Proxy-Painting - Visitor location maps as a canvas or Pacman's world tour

There are many web-services out there which provide small code snippets, to let you track your visitors to your site, and in turn these services track you and your visitors, pouring bits into their own data mine,... but that's a different story.
The tracking relies on look up tables which link IP -domains or more often IP -subnet ranges to locations. This has been working well for almost a decade since the advent of comprehensive lists which link a location to various IP addresses. With the arrival of mobile-internet, and crowdsourcing, and great interest (entailing big $$) the detail of location assignment to IP addresses resulted in a resolution at the street-block level. The general approach is called geotracking or geotargeting.
Recently a geolocation API was standardized, allowing browsers (which translates to IP-addressed computer terminals) to reveal their location on an per-request opt-in basis.

The service is part of the navigator object and  accessible via javascript as:   


  1. __proto__Geolocation
    1. clearWatchfunction clearWatch() { [native code] }
    2. constructorfunction Geolocation() { [native code] }
    3. getCurrentPositionfunction getCurrentPosition() { [native code] }
    4. watchPositionfunction watchPosition() { [native code] }
    5. __proto__Object

getcurrentposition takes two functions, the first is called to pass along positional information in form of one parameter, and the second is called when an error occurs

navigator.geolocation.getCurrentPosition(fnPos, fnErr)

As such entering the following command on your Javascript-console will initiate geotracking in the browser, with a navigation-bar request turning up:

navigator.geolocation.getCurrentPosition(console.log, console.error)

The passed object for instance called 'pos' has the properties

The interesting idea is that in principle these ip2location tables can be used in reverse by routing dummy-requests to proxies based on a given location. One could then write all sorts of stuff (Pacman comes to mind) , onto these maps, provided the provided spatial resolution of the service is high enough. A sufficiently populated area which has enough proxies present could be re-purposed into  a canvas. Since so far I couldn't find anything similar I would call it a proof of principle.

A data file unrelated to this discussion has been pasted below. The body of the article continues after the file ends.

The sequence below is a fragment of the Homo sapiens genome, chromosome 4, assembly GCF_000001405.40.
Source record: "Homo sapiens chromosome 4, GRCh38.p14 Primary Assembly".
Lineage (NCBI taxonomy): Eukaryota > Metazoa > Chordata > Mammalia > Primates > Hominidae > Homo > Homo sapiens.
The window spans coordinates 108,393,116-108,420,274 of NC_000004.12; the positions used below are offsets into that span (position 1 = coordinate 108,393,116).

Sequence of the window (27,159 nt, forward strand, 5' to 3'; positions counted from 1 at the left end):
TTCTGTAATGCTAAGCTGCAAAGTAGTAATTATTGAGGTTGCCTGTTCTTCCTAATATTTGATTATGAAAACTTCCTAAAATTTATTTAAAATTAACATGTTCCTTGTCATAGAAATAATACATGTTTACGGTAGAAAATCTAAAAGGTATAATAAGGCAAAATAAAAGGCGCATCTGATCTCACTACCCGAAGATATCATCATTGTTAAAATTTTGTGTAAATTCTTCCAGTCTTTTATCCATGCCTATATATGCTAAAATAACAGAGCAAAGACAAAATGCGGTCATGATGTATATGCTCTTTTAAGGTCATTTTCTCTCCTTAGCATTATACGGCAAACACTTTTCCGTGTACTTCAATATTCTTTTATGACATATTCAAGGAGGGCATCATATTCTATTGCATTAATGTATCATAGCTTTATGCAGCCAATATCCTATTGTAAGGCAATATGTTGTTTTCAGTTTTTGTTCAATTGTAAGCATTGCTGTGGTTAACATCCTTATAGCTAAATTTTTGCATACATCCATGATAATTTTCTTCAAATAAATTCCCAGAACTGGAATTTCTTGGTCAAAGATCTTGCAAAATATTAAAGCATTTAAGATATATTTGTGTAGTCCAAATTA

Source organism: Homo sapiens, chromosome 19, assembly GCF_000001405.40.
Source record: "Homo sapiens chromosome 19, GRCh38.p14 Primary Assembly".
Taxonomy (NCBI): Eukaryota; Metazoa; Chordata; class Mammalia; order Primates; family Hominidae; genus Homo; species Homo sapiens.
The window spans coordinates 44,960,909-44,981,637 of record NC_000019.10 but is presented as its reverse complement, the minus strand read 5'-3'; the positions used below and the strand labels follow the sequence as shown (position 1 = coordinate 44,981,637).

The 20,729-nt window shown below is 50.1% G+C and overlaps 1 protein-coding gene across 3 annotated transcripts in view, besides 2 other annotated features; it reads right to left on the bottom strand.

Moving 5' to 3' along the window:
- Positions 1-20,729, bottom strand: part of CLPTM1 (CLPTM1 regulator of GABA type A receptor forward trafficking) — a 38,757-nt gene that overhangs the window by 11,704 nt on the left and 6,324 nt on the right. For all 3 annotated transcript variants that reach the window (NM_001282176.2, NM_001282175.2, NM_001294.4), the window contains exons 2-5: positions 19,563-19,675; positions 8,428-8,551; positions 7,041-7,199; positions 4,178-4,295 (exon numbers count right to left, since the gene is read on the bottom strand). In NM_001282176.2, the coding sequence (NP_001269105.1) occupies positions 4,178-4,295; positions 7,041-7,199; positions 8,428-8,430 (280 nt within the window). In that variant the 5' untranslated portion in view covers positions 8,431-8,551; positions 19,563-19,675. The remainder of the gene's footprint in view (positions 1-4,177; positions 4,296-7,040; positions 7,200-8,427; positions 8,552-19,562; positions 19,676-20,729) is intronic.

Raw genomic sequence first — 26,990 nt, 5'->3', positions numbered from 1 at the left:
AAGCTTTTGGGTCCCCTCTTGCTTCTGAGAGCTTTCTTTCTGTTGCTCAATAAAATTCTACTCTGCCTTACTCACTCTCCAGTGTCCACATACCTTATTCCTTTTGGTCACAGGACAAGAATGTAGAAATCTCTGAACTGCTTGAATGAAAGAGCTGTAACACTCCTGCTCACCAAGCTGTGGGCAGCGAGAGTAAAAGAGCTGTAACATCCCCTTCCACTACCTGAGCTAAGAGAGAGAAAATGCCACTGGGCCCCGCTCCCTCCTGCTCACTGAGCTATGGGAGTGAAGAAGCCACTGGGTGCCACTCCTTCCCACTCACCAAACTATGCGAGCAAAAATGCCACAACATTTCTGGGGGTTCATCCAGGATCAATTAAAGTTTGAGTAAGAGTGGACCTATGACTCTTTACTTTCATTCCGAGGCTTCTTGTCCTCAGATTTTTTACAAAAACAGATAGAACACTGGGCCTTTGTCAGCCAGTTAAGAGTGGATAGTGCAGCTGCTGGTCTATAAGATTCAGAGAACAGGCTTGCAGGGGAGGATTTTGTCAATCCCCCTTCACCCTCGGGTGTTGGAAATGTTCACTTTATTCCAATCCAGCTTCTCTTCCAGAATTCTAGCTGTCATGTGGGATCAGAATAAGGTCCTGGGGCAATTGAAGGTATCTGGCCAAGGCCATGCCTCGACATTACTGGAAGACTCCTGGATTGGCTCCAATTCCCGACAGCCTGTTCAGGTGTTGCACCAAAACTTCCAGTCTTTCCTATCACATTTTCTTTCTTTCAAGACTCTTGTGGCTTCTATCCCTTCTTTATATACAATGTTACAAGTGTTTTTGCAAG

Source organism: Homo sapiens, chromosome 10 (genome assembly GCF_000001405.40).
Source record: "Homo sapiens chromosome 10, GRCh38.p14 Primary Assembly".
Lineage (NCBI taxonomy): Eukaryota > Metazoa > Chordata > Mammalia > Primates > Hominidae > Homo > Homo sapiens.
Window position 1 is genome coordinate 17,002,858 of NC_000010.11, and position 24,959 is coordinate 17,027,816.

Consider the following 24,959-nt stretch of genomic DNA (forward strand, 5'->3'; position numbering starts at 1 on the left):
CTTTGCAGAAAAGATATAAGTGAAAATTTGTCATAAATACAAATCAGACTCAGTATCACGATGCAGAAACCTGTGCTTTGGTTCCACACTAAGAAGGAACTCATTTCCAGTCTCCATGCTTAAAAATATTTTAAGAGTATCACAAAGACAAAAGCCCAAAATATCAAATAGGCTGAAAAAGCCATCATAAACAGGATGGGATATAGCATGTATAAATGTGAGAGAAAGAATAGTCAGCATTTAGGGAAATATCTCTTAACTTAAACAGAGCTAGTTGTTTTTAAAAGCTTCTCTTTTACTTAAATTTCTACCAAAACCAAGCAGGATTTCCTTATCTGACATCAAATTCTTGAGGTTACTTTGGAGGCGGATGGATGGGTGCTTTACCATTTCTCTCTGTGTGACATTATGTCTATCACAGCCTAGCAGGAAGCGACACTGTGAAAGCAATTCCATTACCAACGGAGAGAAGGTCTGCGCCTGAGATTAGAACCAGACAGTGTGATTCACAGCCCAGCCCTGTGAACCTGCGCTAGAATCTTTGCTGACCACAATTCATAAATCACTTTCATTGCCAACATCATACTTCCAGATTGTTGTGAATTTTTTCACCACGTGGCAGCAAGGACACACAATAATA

The high enough resolution limits the kind of services somewhat to
, except that it does not offer heatmap-coloration, thus rendering the service useless for this purpose.

There are a few requirements though:

  • mediocre site traffic (i.e. not amazon)
  • a homogenously IP-address-populated area
  • sufficient number of proxies (/zombies?)
  • low resolution graphics on the order of 10x10pixels (depending on the visitor-location-map service)
  • coloration of 'visitor-pins' on the map based on a heatmap or other metric which is accessible for manipulation

There are a few points to determine first:

  • target: a site with mediocre site-traffic
  • offset: an initial well populated location (lat/long)  - as so often Las Vegas might be a good start
  • graphic: a low-res icon or word(s)
  • ip2location: a lookup table providing fast translation of a location to an IP-address
  • proxy-list: a comprehensive up-to-date list of computer terminals which can be used as proxies
  • proxip2location: the resulting list when filtering the ip2location list by the proxy-list 
  • granularity: the longitude-step and latitude-step which can be found by the following method
The proxyip2location table is translated (from spherical coordinates) into cartesian x (column = longitude), y (rows = latitude) and read into a matrix, thus spanning a world-map.

Now simple image based algorithms can be used, like a 3x3 kernel filter or a 3x3 raster for seeking the greatest density and greatest homogeneity (from a given raster).
The greatest density for instance could be computed by simply seeking for the greatest standard deviation from a 3x3 raster
The greatest homogeneity is the exact opposite, with the least standard deviation from a 3x3 raster

If there too many points in a given raster the raster-size has to be adapted, and additionally each point can be 'probed'. By removing each point and recomputing the homogeneity the point can be probed whether it contributes positively or negatively to the homogeneity within the raster.

Raster positioning is another crucial point, with many ideas to choose from, greatly affecting speed and accuracy.

Taken as a whole, this method allows very easily assigning a middle-ground that fits the actual parameters of the actual location distribution of computer-end-terminals. After all life is about compromise, and so is Pacman. An end result that can be interpreted as a Pacman-on world-tour (through an artistic-lens) is a good start.


A 10x10 black and white graphics is read into a matrix and multiplied by the canvas matrix of suitable latidue and longitude points.
Each row is processed by a unique thread. Each element within the thread and thus within each row is translated into an IP address and routed to proxy on the other side. (An additional optimization would be  to flag proxies which perform a request at the target even with a HTTP-header set to Keep-Alive:  timeout=100, max100 whilst subsequently terminating the connection)

After each thread has looped a given number e.g. 1000, each thread is cancelled. Once all jobs are finished worker process initiation starts again in order to maintain syncrhonicity (for the sake of uniformly colored heatmap-pins on a given worldmap).